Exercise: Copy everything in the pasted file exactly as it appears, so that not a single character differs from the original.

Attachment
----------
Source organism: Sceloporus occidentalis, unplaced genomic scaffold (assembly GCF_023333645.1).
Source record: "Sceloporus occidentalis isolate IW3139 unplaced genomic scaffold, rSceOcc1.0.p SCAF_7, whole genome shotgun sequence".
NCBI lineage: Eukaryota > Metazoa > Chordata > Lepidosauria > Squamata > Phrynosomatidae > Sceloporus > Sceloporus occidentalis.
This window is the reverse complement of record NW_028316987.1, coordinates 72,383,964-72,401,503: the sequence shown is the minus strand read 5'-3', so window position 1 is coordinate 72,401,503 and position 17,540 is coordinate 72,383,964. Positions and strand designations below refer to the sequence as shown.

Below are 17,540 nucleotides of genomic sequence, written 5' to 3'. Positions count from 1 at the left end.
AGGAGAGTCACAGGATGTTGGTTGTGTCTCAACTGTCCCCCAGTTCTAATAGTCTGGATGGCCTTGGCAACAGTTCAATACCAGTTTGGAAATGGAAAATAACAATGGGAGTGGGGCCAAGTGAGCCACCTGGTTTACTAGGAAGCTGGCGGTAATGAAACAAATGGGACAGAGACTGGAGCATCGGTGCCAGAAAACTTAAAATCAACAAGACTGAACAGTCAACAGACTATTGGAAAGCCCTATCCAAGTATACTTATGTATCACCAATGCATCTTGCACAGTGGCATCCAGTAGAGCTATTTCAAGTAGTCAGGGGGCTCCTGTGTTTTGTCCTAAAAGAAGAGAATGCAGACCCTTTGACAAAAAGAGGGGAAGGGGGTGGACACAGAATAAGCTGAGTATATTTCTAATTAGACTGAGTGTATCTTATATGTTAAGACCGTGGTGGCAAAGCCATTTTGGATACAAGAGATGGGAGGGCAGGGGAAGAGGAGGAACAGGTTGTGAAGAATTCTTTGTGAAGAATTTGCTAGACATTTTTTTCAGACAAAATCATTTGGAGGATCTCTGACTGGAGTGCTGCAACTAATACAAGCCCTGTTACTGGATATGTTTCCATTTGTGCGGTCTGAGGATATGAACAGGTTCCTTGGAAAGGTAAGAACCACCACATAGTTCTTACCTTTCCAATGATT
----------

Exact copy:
Source organism: Sceloporus occidentalis, unplaced genomic scaffold (assembly GCF_023333645.1).
Source record: "Sceloporus occidentalis isolate IW3139 unplaced genomic scaffold, rSceOcc1.0.p SCAF_7, whole genome shotgun sequence".
NCBI lineage: Eukaryota > Metazoa > Chordata > Lepidosauria > Squamata > Phrynosomatidae > Sceloporus > Sceloporus occidentalis.
This window is the reverse complement of record NW_028316987.1, coordinates 72,383,964-72,401,503: the sequence shown is the minus strand read 5'-3', so window position 1 is coordinate 72,401,503 and position 17,540 is coordinate 72,383,964. Positions and strand designations below refer to the sequence as shown.

Below are 17,540 nucleotides of genomic sequence, written 5' to 3'. Positions count from 1 at the left end.
AGGAGAGTCACAGGATGTTGGTTGTGTCTCAACTGTCCCCCAGTTCTAATAGTCTGGATGGCCTTGGCAACAGTTCAATACCAGTTTGGAAATGGAAAATAACAATGGGAGTGGGGCCAAGTGAGCCACCTGGTTTACTAGGAAGCTGGCGGTAATGAAACAAATGGGACAGAGACTGGAGCATCGGTGCCAGAAAACTTAAAATCAACAAGACTGAACAGTCAACAGACTATTGGAAAGCCCTATCCAAGTATACTTATGTATCACCAATGCATCTTGCACAGTGGCATCCAGTAGAGCTATTTCAAGTAGTCAGGGGGCTCCTGTGTTTTGTCCTAAAAGAAGAGAATGCAGACCCTTTGACAAAAAGAGGGGAAGGGGGTGGACACAGAATAAGCTGAGTATATTTCTAATTAGACTGAGTGTATCTTATATGTTAAGACCGTGGTGGCAAAGCCATTTTGGATACAAGAGATGGGAGGGCAGGGGAAGAGGAGGAACAGGTTGTGAAGAATTCTTTGTGAAGAATTTGCTAGACATTTTTTTCAGACAAAATCATTTGGAGGATCTCTGACTGGAGTGCTGCAACTAATACAAGCCCTGTTACTGGATATGTTTCCATTTGTGCGGTCTGAGGATATGAACAGGTTCCTTGGAAAGGTAAGAACCACCACATAGTTCTTACCTTTCCAATGATT